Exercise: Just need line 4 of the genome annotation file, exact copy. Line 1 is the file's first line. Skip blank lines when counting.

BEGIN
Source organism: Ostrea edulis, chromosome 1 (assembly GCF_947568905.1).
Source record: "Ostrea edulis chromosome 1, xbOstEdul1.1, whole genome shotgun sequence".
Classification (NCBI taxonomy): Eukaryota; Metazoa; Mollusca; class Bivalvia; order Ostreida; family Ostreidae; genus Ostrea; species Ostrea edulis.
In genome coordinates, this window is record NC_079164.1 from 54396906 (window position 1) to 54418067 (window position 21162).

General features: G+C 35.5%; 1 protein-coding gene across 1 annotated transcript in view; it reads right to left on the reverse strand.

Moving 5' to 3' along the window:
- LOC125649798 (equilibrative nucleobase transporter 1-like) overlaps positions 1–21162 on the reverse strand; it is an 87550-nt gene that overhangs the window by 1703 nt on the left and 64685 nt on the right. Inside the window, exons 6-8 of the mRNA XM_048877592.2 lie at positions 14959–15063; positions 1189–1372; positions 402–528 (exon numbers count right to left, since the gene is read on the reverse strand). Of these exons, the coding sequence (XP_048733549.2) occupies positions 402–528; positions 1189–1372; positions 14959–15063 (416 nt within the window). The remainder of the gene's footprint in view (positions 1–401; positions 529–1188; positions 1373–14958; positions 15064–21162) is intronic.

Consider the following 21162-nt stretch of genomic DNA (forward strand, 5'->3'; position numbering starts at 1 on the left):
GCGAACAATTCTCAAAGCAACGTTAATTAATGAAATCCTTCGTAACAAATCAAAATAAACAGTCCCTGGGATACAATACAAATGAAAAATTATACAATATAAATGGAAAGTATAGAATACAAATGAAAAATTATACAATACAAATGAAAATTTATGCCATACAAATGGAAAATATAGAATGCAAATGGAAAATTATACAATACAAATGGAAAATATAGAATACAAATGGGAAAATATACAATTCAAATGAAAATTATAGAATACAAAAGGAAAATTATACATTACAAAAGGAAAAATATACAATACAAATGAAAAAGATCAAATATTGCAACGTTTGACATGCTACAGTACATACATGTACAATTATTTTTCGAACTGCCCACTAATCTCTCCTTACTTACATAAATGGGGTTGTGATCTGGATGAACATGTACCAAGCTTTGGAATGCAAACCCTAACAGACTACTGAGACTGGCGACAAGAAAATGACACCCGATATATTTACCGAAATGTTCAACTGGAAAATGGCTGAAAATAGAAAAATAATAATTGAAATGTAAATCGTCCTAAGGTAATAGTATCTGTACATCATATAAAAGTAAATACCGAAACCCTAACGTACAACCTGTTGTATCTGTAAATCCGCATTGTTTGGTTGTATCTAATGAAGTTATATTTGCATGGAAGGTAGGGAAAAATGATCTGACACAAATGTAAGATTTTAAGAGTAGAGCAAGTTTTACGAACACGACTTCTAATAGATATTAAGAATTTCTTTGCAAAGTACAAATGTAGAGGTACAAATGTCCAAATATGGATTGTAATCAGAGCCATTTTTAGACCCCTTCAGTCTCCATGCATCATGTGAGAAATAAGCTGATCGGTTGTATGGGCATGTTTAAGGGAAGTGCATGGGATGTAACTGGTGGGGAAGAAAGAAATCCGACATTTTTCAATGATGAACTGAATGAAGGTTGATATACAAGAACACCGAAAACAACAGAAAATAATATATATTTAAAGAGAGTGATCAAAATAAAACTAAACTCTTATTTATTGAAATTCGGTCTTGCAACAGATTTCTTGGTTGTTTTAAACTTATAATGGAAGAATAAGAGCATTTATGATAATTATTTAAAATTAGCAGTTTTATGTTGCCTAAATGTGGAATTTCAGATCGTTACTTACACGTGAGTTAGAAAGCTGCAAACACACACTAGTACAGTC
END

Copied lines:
In genome coordinates, this window is record NC_079164.1 from 54396906 (window position 1) to 54418067 (window position 21162).